Trust Money Tug Of War: An Attorney’s Ethical Responsibility to 3rd Party Claims in Florida

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January 3, 2023

Trust Money Tug Of War: An Attorney’s Ethical Responsibility to 3rd Party Claims in Florida

3rd Party Claims in Florida

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Author: David Lipman, Esq., Chief Legal Officer, Kanner & Pintaluga

As lawyers, we often find ourselves in possession of funds that do not belong to us or our law firm.  On occasion, there may be multiple parties, including the lawyer itself, that claim an interest in the trust funds. In those cases, the funds must be treated by the lawyer as trust property, with the caveat that the portion of the funds belonging to the lawyer or law firm or any other funds not in dispute must be disbursed within a reasonable time.  Rule 5-1.1 of the Rules Regulating the Florida Bar requires a lawyer “(u)pon receiving funds or other property in which a client or third person has an interest” to notify those parties of receipt of the funds.

What Is A Lawyer’s Ethical Responsibility When One of the Lawyer’s Clients Is A Judgment Creditor?

It’s a more nuanced question, but per Rule 5-1.1.(f) a lawyer may have a duty to protect the third-party against wrongful interference by its own client. In those situations when the third-party’s claim to the trust funds are not frivolous under applicable law, the lawyer must refuse to surrender the funds to the client until the claims are resolved. This unique situation creates the potential for conflict between the lawyer and its client so due care must be taken to protect the attorney-client relationship. The lawyer should not unilaterally determine who is the rightful owner of the disputed funds, but best practice would dictate that the disputed funds be deposited into the court registry so that the issue may be adjudicated.

The most common scenario involving a third-party’s claim to funds held in trust is when a lawyer deposits settlement funds as a result of a personal injury claim. In those instances, the client’s medical providers will claim an interest in the settlement funds now held in trust.  Further, as noted above, occasionally the lawyer itself may have a claim to those funds and the client is now disputing. Rules 5-1.1(e) and (f) provide guidance and the lawyer should immediately notify the third-party claiming an interest in the funds advising them that the funds have now been deposited into the lawyer’s trust account. If the third-party, whether a medical provider, the lawyer itself, or a judgment creditor has a legal right to the funds held in trust, the lawyer itself has a legal duty to hold those funds until the dispute is resolved. However, whether or not the lawyers owes that legal duty to the third-party is a question of law and not an ethical question governed by the Rules Regulating the Florida Bar. The Rules do advise that a lawyer may serve as a negotiator on behalf of the client, but cannot unilaterally arbitrate the issue due to the lawyer’s duty to its client and the presumption that a lawyer cannot be adverse to its own client.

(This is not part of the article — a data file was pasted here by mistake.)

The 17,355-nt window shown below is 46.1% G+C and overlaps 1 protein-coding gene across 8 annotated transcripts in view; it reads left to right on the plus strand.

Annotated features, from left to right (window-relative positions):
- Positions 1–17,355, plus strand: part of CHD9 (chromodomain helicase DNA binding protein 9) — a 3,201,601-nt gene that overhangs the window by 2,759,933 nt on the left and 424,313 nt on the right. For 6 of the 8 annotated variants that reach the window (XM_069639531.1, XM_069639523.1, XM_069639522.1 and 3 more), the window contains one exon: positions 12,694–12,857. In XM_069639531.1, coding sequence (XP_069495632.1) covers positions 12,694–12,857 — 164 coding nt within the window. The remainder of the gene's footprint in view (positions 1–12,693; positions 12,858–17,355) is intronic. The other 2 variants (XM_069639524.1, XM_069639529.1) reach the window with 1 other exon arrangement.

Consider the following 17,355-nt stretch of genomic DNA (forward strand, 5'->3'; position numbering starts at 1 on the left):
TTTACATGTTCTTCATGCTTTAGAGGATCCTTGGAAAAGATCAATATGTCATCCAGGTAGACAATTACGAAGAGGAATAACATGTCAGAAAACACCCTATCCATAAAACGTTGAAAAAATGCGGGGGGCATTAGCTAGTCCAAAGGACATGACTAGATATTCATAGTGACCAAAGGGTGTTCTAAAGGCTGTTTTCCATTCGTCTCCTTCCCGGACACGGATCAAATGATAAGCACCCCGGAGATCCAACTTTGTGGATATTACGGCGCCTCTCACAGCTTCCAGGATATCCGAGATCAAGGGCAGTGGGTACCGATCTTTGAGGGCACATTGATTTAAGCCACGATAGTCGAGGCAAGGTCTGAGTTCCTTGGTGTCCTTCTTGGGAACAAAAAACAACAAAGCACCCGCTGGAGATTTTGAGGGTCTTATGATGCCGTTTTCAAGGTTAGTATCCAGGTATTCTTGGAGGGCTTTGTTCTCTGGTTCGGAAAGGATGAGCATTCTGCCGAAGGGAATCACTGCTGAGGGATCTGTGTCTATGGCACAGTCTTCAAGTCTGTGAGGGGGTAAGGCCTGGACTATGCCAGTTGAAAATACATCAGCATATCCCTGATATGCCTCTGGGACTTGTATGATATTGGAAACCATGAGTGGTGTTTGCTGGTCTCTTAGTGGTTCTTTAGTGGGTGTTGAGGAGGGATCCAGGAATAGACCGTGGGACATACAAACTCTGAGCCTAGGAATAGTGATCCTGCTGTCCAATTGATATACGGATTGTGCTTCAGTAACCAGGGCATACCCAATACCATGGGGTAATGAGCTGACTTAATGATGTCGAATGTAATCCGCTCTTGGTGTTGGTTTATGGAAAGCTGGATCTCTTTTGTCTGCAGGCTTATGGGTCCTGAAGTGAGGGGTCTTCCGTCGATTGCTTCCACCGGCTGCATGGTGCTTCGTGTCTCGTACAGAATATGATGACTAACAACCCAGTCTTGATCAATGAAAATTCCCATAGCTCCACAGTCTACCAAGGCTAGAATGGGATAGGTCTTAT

As lawyers, we know that we can never take action that is against our own client’s interests. That is an ethical principle that is axiomatic to the practice of law and one of the fundamental ethical rules governing lawyers.  Should a lawyer be required to take action that is adverse to the client’s interests, the lawyer must contemplate its obligations under Rule 4-1.7 governing conflicts of interest. In some cases, a lawyer may be required to withdraw from the case as a result of the conflict absent an agreement by the parties involved in the dispute or an adjudication by a court of competent jurisdiction.

However, if a lawyer is confident that under the law certain action must be taken then in those rare situations the lawyer should take action adverse to its client, but only after fully advising the client of the intended action and the reasonable basis for taking the adverse action. Further, the lawyer should always advise the client that they have the right, and in fact should recommend, that the client seek independent legal counsel before any action is taken against the client’s interests. That would include the depositing of the disputed trust funds into the court registry to allow the court to adjudicate the dispute between the client and the third-party. At all times possible, the lawyer must act as an advocate on behalf of the client in resolving the dispute.

The Rules Regulating the Florida Bar and the caselaw on fiduciary duty provide that lawyers generally must protect trust funds that are legitimately in dispute and when the lawyer owes a legal duty to the third party claiming an interest. If the lawyer determines that the third-party does not have a valid legal claim, then ultimately the lawyer does not have a duty to protect the funds held in trust. However, if the third-party does have a valid legal claim, then a lawyer must walk an ethical tightrope between the conflict of interest rules, it’s fiduciary duty and it’s legal duty to third parties as to the disputed amount of the funds held in trust while simultaneously working to arbitrate, mediate or resolve the dispute via judicial disposition.

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